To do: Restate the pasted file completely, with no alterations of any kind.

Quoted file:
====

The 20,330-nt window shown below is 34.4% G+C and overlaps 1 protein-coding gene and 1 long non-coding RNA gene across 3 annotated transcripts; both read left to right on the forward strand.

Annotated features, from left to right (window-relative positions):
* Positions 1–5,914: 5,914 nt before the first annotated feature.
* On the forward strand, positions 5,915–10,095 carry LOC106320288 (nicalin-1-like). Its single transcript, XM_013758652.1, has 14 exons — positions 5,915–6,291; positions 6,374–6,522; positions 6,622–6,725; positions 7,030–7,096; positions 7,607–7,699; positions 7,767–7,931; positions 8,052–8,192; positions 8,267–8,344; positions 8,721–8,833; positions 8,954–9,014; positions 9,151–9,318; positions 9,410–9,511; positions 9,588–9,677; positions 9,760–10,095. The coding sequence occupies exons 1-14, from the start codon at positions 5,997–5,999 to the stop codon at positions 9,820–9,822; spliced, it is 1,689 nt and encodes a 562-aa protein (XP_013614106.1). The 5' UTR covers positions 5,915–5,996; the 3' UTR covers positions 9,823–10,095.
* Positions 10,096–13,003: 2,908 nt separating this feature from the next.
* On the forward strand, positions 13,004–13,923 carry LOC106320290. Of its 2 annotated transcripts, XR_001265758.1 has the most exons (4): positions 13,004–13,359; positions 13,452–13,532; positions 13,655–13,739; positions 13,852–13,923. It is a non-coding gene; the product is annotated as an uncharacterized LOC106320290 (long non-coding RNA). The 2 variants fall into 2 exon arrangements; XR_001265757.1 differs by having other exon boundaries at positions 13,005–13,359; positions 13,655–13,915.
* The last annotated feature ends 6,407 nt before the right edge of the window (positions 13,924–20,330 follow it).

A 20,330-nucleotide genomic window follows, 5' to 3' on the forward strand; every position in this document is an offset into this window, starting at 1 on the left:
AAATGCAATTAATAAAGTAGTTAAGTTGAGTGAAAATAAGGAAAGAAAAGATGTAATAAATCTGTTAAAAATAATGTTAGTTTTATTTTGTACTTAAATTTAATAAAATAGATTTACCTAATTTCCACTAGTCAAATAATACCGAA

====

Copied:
The 20,330-nt window shown below is 34.4% G+C and overlaps 1 protein-coding gene and 1 long non-coding RNA gene across 3 annotated transcripts; both read left to right on the forward strand.

Annotated features, from left to right (window-relative positions):
* Positions 1–5,914: 5,914 nt before the first annotated feature.
* On the forward strand, positions 5,915–10,095 carry LOC106320288 (nicalin-1-like). Its single transcript, XM_013758652.1, has 14 exons — positions 5,915–6,291; positions 6,374–6,522; positions 6,622–6,725; positions 7,030–7,096; positions 7,607–7,699; positions 7,767–7,931; positions 8,052–8,192; positions 8,267–8,344; positions 8,721–8,833; positions 8,954–9,014; positions 9,151–9,318; positions 9,410–9,511; positions 9,588–9,677; positions 9,760–10,095. The coding sequence occupies exons 1-14, from the start codon at positions 5,997–5,999 to the stop codon at positions 9,820–9,822; spliced, it is 1,689 nt and encodes a 562-aa protein (XP_013614106.1). The 5' UTR covers positions 5,915–5,996; the 3' UTR covers positions 9,823–10,095.
* Positions 10,096–13,003: 2,908 nt separating this feature from the next.
* On the forward strand, positions 13,004–13,923 carry LOC106320290. Of its 2 annotated transcripts, XR_001265758.1 has the most exons (4): positions 13,004–13,359; positions 13,452–13,532; positions 13,655–13,739; positions 13,852–13,923. It is a non-coding gene; the product is annotated as an uncharacterized LOC106320290 (long non-coding RNA). The 2 variants fall into 2 exon arrangements; XR_001265757.1 differs by having other exon boundaries at positions 13,005–13,359; positions 13,655–13,915.
* The last annotated feature ends 6,407 nt before the right edge of the window (positions 13,924–20,330 follow it).

A 20,330-nucleotide genomic window follows, 5' to 3' on the forward strand; every position in this document is an offset into this window, starting at 1 on the left:
AAATGCAATTAATAAAGTAGTTAAGTTGAGTGAAAATAAGGAAAGAAAAGATGTAATAAATCTGTTAAAAATAATGTTAGTTTTATTTTGTACTTAAATTTAATAAAATAGATTTACCTAATTTCCACTAGTCAAATAATACCGAA